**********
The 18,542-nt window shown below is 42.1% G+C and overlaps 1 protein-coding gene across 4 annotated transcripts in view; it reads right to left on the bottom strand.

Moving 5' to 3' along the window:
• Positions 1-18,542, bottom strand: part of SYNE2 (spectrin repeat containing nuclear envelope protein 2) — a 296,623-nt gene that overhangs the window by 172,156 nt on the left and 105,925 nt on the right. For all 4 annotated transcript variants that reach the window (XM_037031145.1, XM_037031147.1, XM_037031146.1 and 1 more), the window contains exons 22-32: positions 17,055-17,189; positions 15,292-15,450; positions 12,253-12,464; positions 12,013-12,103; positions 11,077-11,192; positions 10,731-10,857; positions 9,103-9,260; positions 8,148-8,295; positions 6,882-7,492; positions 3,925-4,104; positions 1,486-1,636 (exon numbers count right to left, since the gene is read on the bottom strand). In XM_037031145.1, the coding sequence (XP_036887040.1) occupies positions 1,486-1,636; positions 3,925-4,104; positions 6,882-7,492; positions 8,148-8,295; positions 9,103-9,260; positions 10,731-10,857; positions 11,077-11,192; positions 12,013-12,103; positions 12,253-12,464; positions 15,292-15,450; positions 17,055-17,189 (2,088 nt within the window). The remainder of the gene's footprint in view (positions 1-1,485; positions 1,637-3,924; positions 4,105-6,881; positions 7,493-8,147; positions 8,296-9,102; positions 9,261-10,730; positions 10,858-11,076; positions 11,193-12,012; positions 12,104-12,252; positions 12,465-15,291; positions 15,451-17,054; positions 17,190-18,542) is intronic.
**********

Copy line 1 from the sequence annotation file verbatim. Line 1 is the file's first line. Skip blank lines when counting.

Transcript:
The 18,542-nt window shown below is 42.1% G+C and overlaps 1 protein-coding gene across 4 annotated transcripts in view; it reads right to left on the bottom strand.